It’s no surprise that the world’s most popular beverage—coffee—typically assumes the taste and character of the region in which it’s being served. People in most countries have built their food building blocks out of whatever basic carbohydrate-rich staple—rice, wheat, corn—is most readily available, and combine that with the best source of protein—beef, pork, goat, fish. Regional dishes are created when people add vegetables, herbs and spices according to what the land can produce.
But an American hamburger, a gyro bought on the streets of Athens and a taco de bistec from Panama—while mostly made up of the same basic ingredients—have completely different characters, due entirely to the cultures that created them. Around the world, local culture still has perhaps the loudest voice in food taste and presentation, and coffee is no exception.
Coffee reached Europe in the early 17th Century, but it took another 200 years for two Italian businessmen, Luigi Bezzera and Desidero Pavoni, to patent a piece of equipment that would go on to conquer the coffee universe—the espresso machine. Using an idea developed in 1884 by Angelo Moriondo, Bezzera and Pavoni debuted their creation at the 1906 World’s Fair in Milan, Italy. Twenty years later, Pier Arduino, an inventor and astute marketer, began exporting the machines to Paris. Thanks to Arduino’s famous promotional posters, espresso quickly became fashionable. Years later it would take the United States by storm—becoming the basis for a wide variety of creative drinks, using steamed milk as a foundation for the strong espresso taste.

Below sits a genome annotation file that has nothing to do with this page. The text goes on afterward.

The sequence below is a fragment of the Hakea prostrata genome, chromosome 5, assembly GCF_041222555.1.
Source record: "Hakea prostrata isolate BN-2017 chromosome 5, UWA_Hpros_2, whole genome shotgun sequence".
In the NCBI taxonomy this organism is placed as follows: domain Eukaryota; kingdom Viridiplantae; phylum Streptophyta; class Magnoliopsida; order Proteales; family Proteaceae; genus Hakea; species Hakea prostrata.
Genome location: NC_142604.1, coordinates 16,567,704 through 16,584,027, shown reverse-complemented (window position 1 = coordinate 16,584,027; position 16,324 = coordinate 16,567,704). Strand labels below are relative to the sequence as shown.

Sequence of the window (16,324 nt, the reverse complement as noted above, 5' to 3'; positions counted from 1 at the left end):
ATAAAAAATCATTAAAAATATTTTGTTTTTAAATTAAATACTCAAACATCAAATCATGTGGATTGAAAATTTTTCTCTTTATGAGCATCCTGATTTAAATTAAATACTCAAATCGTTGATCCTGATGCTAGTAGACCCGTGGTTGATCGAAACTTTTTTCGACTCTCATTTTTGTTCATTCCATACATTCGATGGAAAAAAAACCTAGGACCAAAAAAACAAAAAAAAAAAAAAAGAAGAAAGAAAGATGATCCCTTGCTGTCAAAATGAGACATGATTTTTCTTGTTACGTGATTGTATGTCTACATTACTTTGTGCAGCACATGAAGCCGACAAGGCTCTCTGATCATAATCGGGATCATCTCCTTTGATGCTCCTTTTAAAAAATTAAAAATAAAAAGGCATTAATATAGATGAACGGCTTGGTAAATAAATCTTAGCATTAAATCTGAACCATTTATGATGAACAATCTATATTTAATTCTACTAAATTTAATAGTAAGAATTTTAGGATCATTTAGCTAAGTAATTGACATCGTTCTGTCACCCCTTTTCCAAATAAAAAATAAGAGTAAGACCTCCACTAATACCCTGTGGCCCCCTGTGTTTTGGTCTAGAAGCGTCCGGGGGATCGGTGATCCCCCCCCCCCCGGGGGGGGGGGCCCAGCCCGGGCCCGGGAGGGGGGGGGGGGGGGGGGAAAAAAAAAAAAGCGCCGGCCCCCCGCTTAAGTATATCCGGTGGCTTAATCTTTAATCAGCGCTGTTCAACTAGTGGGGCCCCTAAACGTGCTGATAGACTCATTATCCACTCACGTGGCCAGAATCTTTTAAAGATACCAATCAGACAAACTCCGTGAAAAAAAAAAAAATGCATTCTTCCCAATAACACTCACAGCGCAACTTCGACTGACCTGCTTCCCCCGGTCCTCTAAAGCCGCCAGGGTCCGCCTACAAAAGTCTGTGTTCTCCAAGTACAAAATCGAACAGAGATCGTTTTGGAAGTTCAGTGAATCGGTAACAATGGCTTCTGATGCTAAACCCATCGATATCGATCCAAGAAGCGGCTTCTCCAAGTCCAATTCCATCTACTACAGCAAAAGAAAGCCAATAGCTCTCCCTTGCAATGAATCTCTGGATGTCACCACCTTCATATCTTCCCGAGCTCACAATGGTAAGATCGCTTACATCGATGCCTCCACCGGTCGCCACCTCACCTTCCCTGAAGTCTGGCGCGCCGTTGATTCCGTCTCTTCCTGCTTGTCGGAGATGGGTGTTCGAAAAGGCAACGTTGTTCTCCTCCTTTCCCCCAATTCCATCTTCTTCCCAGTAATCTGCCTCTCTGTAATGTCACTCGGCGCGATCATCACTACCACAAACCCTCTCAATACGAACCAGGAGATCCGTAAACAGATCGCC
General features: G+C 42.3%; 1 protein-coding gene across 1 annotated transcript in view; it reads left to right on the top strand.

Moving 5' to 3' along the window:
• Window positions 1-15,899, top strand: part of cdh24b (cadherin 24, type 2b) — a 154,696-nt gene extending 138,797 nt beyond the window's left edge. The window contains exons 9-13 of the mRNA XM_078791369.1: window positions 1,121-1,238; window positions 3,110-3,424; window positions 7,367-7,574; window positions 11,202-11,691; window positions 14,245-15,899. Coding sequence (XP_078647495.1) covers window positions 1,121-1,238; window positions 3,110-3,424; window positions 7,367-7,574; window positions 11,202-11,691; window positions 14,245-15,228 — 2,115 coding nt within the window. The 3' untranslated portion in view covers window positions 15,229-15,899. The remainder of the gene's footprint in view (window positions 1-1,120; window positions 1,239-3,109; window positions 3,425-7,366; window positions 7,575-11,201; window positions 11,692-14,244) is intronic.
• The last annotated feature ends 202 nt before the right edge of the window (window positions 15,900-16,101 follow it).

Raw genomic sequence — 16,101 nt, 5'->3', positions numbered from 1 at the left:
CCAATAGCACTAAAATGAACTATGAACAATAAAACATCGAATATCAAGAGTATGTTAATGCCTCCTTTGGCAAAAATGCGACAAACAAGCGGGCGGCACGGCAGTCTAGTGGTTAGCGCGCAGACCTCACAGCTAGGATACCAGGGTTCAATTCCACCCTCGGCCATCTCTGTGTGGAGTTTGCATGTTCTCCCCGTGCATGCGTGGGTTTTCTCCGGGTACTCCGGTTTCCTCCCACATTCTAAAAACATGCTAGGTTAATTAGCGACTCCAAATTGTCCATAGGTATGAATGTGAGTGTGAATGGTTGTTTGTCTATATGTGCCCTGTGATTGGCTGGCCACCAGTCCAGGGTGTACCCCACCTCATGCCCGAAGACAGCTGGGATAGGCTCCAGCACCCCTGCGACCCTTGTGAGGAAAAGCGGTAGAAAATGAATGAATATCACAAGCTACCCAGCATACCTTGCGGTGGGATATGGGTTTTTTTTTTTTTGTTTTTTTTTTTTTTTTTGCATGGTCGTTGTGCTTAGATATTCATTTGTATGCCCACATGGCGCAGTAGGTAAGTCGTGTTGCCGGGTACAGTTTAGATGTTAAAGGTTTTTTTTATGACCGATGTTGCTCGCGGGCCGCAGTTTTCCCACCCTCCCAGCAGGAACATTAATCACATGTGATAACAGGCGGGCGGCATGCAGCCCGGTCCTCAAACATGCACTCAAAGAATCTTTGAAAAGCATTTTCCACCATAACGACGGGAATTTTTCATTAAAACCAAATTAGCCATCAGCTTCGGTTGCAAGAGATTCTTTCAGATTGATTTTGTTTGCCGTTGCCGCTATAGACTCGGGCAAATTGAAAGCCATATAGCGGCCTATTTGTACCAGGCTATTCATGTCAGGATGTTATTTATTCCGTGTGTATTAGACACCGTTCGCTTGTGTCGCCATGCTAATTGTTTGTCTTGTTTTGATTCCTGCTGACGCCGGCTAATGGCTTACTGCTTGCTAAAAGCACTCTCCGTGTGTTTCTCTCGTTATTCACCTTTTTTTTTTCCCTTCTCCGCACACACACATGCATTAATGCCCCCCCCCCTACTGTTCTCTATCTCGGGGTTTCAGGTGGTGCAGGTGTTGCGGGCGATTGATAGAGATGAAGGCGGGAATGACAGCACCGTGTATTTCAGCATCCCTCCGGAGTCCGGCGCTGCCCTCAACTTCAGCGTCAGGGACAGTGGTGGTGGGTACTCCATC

Cuba, Central and South America
By the middle of the 20th Century, espresso machines had not only made their way to Cuba but had changed the landscape of coffee culture. The practice of adding sugar during the espresso brewing process was invented in Cuba with the famous café cubano (though in Cuba it is known simply as traditional Cuban espresso). It’s typically prepared in a stovetop espresso maker from coffee beans that are part of a government ration for all Cuban citizens.
The addition of sugar and milk is typical of coffee preparation in Central and South America. Venezuela’s tetero combines a whole cup of milk with just one shot of espresso, while a single serving of Mexican Café de Olla calls for nearly a quarter cup of sweetener (piloncilo) and four cinnamon sticks!
Historically, tea has been the preferred beverage of Eastern cultures, though coffee has recently been making inroads. Western businessmen brought coffee to China in the 19th Century—for a time Shanghai even enjoyed a reputation as the “Paris of the East”—but a growing coffee scene was stamped out by the communist regime in 1949. Only in the 1980s did coffee begin a comeback; predictably, its popularity steadily increased, and today China is a viable player on the global coffee scene.
Perhaps unsurprisingly, Asians have found a way to enjoy coffee without forsaking their continental beverage, tea. The beverage called Yuanyang (literally “coffee with tea”) is composed of three parts coffee with seven parts milk tea; popular in Hong Kong, it is served hot or cold.